Newspaper article St Louis Post-Dispatch (MO)

Illini Learn Large Lesson in Loss

Newspaper article St Louis Post-Dispatch (MO)

Illini Learn Large Lesson in Loss

Article excerpt

Before christening Deon Thomas and Shelly Clark as the next killer Twin Towers of college hoops, one will have to consider Tuesday night's game against Marquette.

Much was made about how the two Illinois inside men would complement each other this season in games against other strong big men. That was preseason hype.

Thomas and Clark failed their first big test and the Warriors beat Illinois 74-65. Most alarming for the Illini was the manner in which Thomas and Clark reacted to Jim McIlvaine, a 7-foot post player, and Damon Key, a burly 6-8 power forward.

"I shot six for 14 and Shelly shot four for 14," Thomas said. "There's no way you're going to beat somebody playing like that."

Thomas picked up two quick fouls and played only seven minutes in the first half. "That sort of slowed me down," he said.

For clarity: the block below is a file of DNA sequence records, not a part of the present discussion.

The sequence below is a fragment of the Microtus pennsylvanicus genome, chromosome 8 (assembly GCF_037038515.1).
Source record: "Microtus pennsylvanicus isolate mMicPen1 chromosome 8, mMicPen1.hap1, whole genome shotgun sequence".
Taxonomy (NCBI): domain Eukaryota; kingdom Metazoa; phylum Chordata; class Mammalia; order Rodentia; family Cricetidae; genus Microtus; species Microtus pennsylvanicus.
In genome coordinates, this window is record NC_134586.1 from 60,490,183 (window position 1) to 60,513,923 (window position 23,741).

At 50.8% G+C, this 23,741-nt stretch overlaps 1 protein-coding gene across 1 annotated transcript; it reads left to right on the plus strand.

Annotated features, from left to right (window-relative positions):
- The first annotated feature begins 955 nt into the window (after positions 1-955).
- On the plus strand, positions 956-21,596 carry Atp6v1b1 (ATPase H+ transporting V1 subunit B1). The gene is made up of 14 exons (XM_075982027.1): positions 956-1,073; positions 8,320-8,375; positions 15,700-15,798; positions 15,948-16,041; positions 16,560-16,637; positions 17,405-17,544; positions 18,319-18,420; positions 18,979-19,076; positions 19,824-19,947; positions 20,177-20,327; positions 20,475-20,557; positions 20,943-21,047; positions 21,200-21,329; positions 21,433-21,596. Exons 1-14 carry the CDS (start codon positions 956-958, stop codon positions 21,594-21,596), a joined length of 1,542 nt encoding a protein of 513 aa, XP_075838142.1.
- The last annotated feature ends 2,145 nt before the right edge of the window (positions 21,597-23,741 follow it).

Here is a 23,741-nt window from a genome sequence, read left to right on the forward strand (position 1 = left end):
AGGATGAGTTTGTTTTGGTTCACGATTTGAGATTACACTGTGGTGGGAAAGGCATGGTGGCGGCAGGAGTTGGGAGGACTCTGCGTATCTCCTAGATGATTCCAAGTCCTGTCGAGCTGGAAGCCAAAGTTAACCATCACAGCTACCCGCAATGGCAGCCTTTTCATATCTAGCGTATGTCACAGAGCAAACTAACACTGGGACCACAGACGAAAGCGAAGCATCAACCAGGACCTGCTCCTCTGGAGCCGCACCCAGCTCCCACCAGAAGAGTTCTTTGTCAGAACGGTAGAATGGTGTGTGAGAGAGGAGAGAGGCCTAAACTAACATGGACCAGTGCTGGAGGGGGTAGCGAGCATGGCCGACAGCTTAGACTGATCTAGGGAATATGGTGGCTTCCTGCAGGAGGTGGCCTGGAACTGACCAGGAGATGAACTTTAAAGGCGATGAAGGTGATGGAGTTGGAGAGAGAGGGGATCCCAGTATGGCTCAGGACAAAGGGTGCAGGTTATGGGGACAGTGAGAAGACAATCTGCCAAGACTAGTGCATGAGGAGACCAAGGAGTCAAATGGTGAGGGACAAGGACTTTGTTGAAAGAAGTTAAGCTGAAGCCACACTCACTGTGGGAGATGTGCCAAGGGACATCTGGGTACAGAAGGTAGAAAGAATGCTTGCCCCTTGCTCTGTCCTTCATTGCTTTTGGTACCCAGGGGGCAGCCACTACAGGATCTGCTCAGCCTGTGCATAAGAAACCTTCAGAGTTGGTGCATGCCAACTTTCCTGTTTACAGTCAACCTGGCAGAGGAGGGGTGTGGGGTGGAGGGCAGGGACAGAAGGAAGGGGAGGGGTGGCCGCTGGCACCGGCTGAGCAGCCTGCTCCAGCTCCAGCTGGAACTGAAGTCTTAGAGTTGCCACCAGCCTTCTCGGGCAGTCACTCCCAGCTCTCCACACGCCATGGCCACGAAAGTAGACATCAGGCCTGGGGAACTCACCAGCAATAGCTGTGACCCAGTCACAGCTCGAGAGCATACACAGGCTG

Even with Thomas sitting, Illinois trailed only 32-30 at halftime. Coach Lou Henson felt fairly good about things at that point because Thomas should have been rested and strong going into the second half.

"But he looked tired and lethargic and he really struggled," Henson said.

McIlvaine's presence in the middle was too imposing for Thomas and Clark to handle for much of the contest. And when the game was on the line, Thomas forced two awkward shots. The score was 66-62 with less than four minutes remaining. Thomas got the ball down low on two successive possessions, but Illinois failed to score.

"We had a chance to win the ballgame right there, but he just couldn't put it in," Henson said.

Senior guard T.J. Wheeler said the stretch that killed the Illini came about 10 minutes into the second half. Marquette switched to a matchup zone defense, and "we went for about three or four minutes not knowing what offense to run."

During this sequence, the Warriors broke to a seven-point lead on a Tony Miller 3-pointer, and Illinois never recovered.

Then, in the late going, Wheeler said "our shots were there, outside and inside. We just couldn't put them in. …

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